Today is July 4th. Have a great day all my American followers!
The stars and stripes are flying outside St. John’s.
Liam Murphy and family
Liam, on the far left, is pictured with his sister, Catherine (Kath) brother Tom and sister Mary. The photo was taken in 2012. The story of Liam’s emigration is a happy one. He loves Kerry and in particular his native Lyre but he made a good life for himself in the U.S. and he now loves both of his homes. The land of opportunity gave him a good job, a home and family. Now, in his retirement, he returns often to visit his family and renew old acquaintances.
Happy Independence Day, Liam!
Corpus Christi procession 2014
Church Street Looking good
Lovely, absolutely lovely!
In Herald.ie Gerry O’Carroll remembers his father who played his part in WW1
02 JULY 2014 12:00 AM
LAST Saturday marked the 100th anniversary
of the assassination of Archduke Franz Ferdinand in Sarajevo.
The shooting led, of course, to World War
i, a conflict which drew in millions of people around the world.
Among them was a young man from Listowel,
Co Kerry, named James O’Carroll. He was my father.
He was one of thousands of young Irishmen
who answered John Redmond’s call to join the British Army and fight for the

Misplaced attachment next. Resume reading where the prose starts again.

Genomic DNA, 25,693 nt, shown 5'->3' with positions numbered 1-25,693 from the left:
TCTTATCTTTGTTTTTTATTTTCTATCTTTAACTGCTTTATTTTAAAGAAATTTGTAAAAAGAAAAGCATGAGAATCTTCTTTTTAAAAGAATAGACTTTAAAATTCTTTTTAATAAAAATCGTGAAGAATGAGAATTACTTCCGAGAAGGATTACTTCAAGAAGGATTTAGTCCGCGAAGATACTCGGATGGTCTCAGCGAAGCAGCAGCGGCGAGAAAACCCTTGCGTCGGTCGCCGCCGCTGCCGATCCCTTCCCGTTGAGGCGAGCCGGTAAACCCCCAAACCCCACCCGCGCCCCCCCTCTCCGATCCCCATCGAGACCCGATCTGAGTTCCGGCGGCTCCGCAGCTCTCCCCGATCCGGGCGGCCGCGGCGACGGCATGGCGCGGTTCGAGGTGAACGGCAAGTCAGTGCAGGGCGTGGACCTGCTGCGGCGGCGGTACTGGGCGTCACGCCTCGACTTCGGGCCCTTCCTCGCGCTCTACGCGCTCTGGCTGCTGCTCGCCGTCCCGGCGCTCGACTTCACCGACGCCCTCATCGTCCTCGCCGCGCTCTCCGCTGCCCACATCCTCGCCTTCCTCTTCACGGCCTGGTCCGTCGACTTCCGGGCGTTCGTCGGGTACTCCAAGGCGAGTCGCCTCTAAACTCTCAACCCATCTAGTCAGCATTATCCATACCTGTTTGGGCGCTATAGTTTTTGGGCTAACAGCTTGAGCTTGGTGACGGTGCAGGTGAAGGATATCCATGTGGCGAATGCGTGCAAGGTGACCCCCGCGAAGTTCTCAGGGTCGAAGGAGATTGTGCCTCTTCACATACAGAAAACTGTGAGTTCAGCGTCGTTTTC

freedom of small nations.
My dad was just 16 when he left north
Kerry for London in 1916. There he joined the Royal Engineers and, after four
months of basic training, was sent to the Western Front.
He fought in France and later in Belgium.
Like thousands of his fellow countrymen he endured the horrors and hardships of
the Great War – the mud, the blood, the daily terror and struggle for survival.
In early 1918, having survived two years
of that living hell, he was seriously wounded during an over-the-top attack in
He was shot through the shoulder and,
following a mustard gas attack, lay blinded and choking in a shell-hole for ten
hours before he was rescued.
My father was taken to hospital and
recovered from the wound. Alas he suffered lifelong effects to his lungs from
the gas attack.
James O’Carroll remained in France with
his regiment until the Armistice in 1918 and was demobbed the following year,
after which he returned to Listowel.
My dad’s experiences in France and Belgium
left him a changed man. In later years he became a committed pacifist.
He also went on to raise a family of 15,
living in the soldiers’ houses in Listowel, a terrace built by a trust for
wounded veterans of the War.
Growing up In the staunchly Republican
heartland of north Kerry I always had the feeling that the houses were looked
on by many people as a curious anomaly.
Perhaps one of the reasons for this was
that our family would sell the poppy each November, not a common practice in
Sadly my dad, like many other veterans,
was seen by many not as a person who fought for freedom, but instead as someone
tainted by treason, for taking ‘the King’s shilling’.
Likewise no monuments were erected to my
dad’s many Irish pals who never came home.
Only now, at last, are they being properly
recognised. It’s taken a century but I’m glad to see it.
I’m sure my dear departed father would be